Researchers at the Department of Energy's Oak Ridge National Laboratory and the University of Tennessee, Knoxville have pioneered a new technique for forming a two-dimensional, single-atom sheet of two different materials with a seamless boundary.
The study, published in the journal Science, could enable the use of new types of 2-D hybrid materials in technological applications and fundamental research.
By rethinking a traditional method of growing materials, the researchers combined two compounds -- graphene and boron nitride -- into a single layer only one atom thick. Graphene, which consists of carbon atoms arranged in hexagonal, honeycomb-like rings, has attracted waves of attention because of its high strength and electronic properties.
"People call graphene a wonder material that could revolutionize the landscape of nanotechnology and electronics," ORNL's An-Ping Li said. "Indeed, graphene has a lot of potential, but it has limits. To make use of graphene in applications or devices, we need to integrate graphene with other materials."
One method to combine differing materials into heterostructures is epitaxy, in which one material is grown on top of another such that both have the same crystalline structure. To grow the 2-D materials, the ORNL-UT research team directed the growth process horizontally instead of vertically.
The researchers first grew graphene on a copper foil, etched the graphene to create clean edges, and then grew boron nitride through chemical vapor deposition. Instead of conforming to the structure of the copper base layer as in conventional epitaxy, the boron nitride atoms took on the crystallography of the graphene.
"The graphene piece acted as a seed for the epitaxial growth in two-dimensional space, so that the crystallography of the boron nitride is solely determined by the graphene," UT's Gong Gu said.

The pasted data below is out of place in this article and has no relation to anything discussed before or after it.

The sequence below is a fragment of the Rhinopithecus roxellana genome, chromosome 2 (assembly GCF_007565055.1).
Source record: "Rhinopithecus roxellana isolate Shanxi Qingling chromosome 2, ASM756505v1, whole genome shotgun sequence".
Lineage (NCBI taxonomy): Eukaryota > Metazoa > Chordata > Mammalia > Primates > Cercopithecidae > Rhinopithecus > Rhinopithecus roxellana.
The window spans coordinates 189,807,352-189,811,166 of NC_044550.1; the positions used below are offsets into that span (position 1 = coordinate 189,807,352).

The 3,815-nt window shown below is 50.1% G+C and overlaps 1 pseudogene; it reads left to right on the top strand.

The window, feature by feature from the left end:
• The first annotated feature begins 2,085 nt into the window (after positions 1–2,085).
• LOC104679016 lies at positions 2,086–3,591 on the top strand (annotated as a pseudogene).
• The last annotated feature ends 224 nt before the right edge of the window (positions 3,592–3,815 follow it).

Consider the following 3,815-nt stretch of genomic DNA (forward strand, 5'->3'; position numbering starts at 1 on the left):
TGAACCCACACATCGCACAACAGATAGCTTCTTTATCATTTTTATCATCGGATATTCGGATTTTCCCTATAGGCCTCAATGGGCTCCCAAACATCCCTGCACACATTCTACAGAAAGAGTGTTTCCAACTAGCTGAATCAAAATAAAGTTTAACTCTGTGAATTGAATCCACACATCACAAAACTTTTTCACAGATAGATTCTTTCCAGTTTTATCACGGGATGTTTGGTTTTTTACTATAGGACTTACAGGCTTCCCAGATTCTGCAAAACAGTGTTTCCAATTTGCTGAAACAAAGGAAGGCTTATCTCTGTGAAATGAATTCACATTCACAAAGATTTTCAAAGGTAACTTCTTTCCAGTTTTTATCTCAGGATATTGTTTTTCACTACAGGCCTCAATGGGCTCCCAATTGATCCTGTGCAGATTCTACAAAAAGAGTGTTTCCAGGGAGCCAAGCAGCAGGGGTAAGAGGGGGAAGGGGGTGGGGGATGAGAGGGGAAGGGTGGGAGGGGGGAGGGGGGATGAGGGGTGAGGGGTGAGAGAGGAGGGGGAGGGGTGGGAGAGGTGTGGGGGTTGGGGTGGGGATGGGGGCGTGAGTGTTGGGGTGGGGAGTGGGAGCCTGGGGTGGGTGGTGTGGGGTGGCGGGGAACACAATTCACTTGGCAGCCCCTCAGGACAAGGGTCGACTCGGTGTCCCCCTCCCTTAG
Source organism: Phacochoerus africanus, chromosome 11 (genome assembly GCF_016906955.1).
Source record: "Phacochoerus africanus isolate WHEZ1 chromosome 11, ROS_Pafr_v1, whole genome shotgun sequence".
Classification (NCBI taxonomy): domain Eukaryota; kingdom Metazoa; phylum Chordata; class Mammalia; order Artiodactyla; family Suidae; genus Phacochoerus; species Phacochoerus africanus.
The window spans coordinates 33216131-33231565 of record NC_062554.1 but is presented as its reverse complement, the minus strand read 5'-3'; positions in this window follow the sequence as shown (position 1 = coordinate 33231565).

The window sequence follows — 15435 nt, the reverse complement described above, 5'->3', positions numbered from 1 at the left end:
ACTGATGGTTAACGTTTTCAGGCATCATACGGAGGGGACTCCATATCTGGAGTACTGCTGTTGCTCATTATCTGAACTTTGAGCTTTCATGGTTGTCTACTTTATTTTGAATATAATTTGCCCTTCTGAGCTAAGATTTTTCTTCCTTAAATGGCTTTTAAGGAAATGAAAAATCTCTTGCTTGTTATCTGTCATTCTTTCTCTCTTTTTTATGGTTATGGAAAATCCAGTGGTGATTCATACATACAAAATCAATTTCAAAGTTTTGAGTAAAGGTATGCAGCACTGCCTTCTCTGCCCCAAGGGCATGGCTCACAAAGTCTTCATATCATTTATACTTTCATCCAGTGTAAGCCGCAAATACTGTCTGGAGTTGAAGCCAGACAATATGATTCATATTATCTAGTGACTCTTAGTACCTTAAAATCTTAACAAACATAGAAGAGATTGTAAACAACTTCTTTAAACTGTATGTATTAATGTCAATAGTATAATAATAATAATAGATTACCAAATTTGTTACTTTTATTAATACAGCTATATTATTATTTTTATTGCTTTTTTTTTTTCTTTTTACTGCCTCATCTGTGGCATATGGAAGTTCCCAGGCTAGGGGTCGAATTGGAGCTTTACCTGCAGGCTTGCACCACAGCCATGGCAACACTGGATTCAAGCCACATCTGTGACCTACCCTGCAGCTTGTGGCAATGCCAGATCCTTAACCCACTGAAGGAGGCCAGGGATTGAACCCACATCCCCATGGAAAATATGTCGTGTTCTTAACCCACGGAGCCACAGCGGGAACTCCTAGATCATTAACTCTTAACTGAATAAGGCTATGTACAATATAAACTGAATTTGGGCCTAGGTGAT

Not only did the team's technique combine the two materials, it also produced an atomically sharp boundary, a one-dimensional interface, between the two materials. The ability to carefully control this interface, or "heterojunction," is important from an applied and fundamental perspective, says Gu.
"If we want to harness graphene in an application, we have to make use of the interface properties, since as Nobel laureate Herbert Kroemer once said 'the interface is the device,'" Li said. "By creating this clean, coherent, 1-D interface, our technique provides us with the opportunity to fabricate graphene-based devices for real applications."
The new technique also allows researchers to experimentally investigate the scientifically intriguing graphene-boron nitride boundary for the first time.
"There is a vast body of theoretical literature predicting wonderful physical properties of this peculiar boundary, in absence of any experimental validation so far," said Li, who leads an ORNL effort to study atomic-level structure-transport relationships using the lab's unique four-probe scanning tunneling microscopy facility. "Now we have a platform to explore these properties."
The research team anticipates that its method can be applied to other combinations of 2-D materials, assuming that the different crystalline structures are similar enough to match one another.
Cite This Page: